IMPLEMENTING SOLAR ROOFTOP ON RESIDENTIAL SOCIETIES

Have you been hearing and reading about rooftop solar power systems and wondering how do you take the benefit of solar power by living in residential society? Here is good news for you, many residential societies have gone solar and have been enjoying the benefit of cheaper electricity. They also feel proud by going solar. Some residential societies (CGHS / Cooperative Group housing Societies) in Delhi (Dwarka, IP Extension, Rohini, etc) and other cities of North India have saved up to 80% of their electricity bills by going solar!

Benefits of solar power for residential societies is as below –

  • Cost recovery in just 3 years
  • Guaranteed life of solar plant is 25 years
  • Societies enjoy free electricity after recovery period.
  • Zero maintenance – solar panels are warrantied for 25 years.
  • For example- Oakridge Energy installed 70 kWp in one of the societies in IP extension, Delhi and the society is saving around 12 Lakhs annually. They would be recovering their cost in 3 years.

Generally, the decision lies in the hands of members of the CGHS to get the solar installation done in societies. The committee members take the approval from residents in general body meetings for going solar and then they invite quotes from different companies before deciding the company.

Before taking the decision to go solar, residential societies need to answer the following questions –  

Section A – How to compare various models of installation? Which one will be more beneficial for the society?

To make a choice between installation modes, let us try to understand each of the modes. There are three kinds of installation mode which are popular amongst residential societies:

1. CAPEX or Upfront investment Model – In this societies pay for the solar plant and own the asset. The solar rooftop company (installer) is in-chrge of design, engineering, procurement, construction, and also offers long-term maintenance support.

2. PPA model or RESCO model (25 years Long term Power Purchase Agreement with installer) – ZERO investment from societies. Companies like Oakridge Energy take the roof on long-term lease and make their own investment in the solar plant. The asset is owned by company and the company maintains the asset. Limited companies offer this plan. It also depends upon the area of operations. Delhi government has special plans for residential societies.

3. Equated Monthly Instalment (EMI) Plan – Oakridge energy also offers 3-year EMI plans to all residential customers. This is a hybrid plan of CAPEX and RESCO. In this society pays 30% of the project cost to Oakridge and remaining amount is paid in 36 months to Oakridge. Oakridge Energy owns and operate the plant of 3 years and then transfers it to society after full payment from society. This mode was developed by Oakridge Energy for all those who have less trust on the solar systems. Oakridge Energy runs the plant for 3 years to demonstrate the system performance.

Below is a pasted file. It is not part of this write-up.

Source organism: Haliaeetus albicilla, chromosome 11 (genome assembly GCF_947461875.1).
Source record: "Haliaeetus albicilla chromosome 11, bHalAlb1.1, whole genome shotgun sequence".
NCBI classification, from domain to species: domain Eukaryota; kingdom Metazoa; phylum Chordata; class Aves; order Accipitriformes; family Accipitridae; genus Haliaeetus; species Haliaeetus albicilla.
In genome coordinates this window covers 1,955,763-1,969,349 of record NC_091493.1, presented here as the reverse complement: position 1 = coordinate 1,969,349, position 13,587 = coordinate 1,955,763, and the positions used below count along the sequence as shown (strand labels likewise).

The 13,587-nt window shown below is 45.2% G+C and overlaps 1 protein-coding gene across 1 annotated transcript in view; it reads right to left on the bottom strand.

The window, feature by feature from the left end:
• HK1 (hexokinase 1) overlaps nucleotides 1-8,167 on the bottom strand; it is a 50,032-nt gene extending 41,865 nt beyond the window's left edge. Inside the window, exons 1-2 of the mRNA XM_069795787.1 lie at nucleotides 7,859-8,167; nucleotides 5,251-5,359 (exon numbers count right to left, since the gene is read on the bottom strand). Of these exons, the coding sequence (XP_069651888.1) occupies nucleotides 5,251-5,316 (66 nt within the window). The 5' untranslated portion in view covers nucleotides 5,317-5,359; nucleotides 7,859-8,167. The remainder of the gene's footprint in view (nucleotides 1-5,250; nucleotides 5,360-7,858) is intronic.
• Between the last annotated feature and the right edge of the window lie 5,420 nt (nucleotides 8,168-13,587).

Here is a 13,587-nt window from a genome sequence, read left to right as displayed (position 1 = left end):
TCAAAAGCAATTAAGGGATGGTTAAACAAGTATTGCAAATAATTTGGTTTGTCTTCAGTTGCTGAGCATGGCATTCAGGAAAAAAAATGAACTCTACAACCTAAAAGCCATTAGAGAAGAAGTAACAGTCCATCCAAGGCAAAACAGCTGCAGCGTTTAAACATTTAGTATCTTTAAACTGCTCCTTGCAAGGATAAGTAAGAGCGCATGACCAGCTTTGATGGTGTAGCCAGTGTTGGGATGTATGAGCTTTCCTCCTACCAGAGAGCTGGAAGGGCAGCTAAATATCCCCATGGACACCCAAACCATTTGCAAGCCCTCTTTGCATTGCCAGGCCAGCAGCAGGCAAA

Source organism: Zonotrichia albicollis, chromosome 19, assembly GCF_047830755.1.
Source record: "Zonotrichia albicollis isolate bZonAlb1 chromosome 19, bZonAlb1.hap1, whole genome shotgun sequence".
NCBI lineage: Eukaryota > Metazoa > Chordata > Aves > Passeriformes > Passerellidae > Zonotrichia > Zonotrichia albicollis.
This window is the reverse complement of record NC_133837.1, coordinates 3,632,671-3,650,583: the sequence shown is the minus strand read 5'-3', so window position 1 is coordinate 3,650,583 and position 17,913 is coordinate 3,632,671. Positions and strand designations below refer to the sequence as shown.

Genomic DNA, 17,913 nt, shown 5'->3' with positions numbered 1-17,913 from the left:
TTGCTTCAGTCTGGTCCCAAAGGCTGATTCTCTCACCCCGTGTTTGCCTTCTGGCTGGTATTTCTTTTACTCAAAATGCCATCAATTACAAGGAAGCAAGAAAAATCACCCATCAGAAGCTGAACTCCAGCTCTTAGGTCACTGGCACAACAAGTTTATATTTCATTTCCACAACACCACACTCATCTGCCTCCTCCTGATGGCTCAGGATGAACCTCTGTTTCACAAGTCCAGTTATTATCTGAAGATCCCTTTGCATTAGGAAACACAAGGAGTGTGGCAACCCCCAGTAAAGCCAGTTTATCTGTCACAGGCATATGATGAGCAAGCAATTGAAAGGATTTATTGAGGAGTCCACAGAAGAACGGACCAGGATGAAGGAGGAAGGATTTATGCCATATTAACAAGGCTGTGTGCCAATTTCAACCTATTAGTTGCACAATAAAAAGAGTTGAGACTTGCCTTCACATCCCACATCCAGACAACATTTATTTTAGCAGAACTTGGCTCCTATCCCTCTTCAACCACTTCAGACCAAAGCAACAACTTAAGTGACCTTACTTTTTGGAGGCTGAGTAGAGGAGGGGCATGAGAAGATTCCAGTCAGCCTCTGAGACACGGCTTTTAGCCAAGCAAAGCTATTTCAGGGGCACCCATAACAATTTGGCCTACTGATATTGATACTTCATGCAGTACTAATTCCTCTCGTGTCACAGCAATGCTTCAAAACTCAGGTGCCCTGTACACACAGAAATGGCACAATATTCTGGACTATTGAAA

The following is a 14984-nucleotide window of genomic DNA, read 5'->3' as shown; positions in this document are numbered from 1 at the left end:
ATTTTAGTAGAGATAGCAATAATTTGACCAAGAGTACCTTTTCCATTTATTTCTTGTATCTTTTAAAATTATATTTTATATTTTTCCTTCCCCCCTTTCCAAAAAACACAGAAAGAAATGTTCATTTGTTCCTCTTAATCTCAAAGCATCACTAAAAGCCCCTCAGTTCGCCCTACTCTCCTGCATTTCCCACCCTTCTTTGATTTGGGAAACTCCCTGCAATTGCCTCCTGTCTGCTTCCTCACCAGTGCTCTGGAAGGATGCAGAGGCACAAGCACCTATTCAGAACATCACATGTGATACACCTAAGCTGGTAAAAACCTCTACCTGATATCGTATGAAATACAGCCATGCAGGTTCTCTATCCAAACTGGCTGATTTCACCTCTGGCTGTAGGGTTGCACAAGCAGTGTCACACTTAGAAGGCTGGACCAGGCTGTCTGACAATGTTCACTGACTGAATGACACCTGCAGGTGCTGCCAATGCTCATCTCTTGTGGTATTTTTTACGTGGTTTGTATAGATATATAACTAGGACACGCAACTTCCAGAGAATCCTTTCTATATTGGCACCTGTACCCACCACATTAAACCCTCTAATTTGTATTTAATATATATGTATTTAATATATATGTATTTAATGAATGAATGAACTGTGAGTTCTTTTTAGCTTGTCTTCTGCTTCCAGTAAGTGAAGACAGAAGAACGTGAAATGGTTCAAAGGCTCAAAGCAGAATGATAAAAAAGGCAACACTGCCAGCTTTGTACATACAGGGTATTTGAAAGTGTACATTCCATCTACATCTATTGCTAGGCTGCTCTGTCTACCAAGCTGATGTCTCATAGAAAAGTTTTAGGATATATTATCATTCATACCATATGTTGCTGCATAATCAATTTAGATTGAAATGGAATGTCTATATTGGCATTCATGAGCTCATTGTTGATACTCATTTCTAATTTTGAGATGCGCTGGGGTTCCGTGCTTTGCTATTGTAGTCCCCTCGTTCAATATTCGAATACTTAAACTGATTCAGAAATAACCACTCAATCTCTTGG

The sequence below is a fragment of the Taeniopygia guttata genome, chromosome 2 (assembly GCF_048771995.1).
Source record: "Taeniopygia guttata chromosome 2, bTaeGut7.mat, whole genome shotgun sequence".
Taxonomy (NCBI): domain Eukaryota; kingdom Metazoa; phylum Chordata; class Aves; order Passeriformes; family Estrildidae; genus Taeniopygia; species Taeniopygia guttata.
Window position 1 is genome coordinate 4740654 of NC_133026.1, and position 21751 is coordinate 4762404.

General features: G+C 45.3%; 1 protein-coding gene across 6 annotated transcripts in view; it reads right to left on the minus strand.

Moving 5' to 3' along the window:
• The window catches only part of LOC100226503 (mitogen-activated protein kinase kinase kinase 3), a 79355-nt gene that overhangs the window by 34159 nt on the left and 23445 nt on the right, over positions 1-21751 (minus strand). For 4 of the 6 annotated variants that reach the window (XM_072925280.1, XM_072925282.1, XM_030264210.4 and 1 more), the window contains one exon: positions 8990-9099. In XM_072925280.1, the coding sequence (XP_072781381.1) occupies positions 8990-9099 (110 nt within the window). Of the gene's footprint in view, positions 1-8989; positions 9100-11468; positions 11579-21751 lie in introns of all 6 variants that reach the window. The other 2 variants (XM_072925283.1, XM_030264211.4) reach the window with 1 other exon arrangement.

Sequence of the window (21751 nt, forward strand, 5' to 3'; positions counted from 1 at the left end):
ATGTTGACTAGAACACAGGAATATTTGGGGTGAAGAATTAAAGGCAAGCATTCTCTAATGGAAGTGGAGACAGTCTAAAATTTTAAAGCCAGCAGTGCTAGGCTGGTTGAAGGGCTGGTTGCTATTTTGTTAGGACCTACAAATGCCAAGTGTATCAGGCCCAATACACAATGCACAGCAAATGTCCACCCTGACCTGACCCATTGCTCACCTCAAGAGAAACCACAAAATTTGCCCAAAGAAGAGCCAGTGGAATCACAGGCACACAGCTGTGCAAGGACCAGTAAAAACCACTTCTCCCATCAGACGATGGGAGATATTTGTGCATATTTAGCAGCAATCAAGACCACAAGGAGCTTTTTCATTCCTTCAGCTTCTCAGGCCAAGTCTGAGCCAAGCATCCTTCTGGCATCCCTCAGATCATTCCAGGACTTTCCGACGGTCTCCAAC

Each of the above modes have their own pros and cons. Let us try to compare the modes for your better understanding:

Mode Pros Cons
PPA mode or RESCo 1. Zero investment from societies
2. Saving starts from day 1
3. Operated and maintained by Company. Hassle free maintenance
4. Pay only for power generated 5. Long term power purchase agreement signed with the
1. Plant is owned by Company
2. Roof is leased out to company.
3. Free access permission to be given to company
4. Cumulative saving is much lower than CAPEX model
CAPEX 1. Plant is owned by Society
2. Return on investment is higher ( Over 32%)
3. Minimum maintenance and maximum saving
4. Roof continues to belong to society
5. Easy loans available for societies
1. Upfront investment. Societies must have funds to investment
2. Sign separate AMC with company for maintenance of plant
EMI Plan 1. Only 30% upfront investment
2. Operated and maintained for 3 years to demonstrate its performance
3. Return on investment is higher than RESCo Mode
1. Plant is owned by company for 3 years
2. Cumulative saving is lesser than CAPEX mode 

The above table would help you in choosing the right mode of installation for your society. You can reach out to us for further details.

Section B – How do we arrive at the solar plant capacity

The plant capacity depends upon following factors:

  1. Rooftop Space Availability- Generally, 1 KW of solar system requires 100 sqft of shadow free rooftop area.
  2. Requirement of the society – this generally depends upon the type of electricity connection in the society. There are two ways the residential society obtains power from the DISCOM:

Single point metering system-

  • Discom supplies power at one single point to society and further load is supplied to individual houses and common areas by using sub-meters. DISCOM bills the society and society further bills individual residents based on the bill received from DISCOM. If your society has above connection configuration then you don’t need to think about the capacity of the plant and should install as much capacity as your rooftop space can accommodate. Detailed engineering is done to arrive at capacity. This way you would saving the maximum.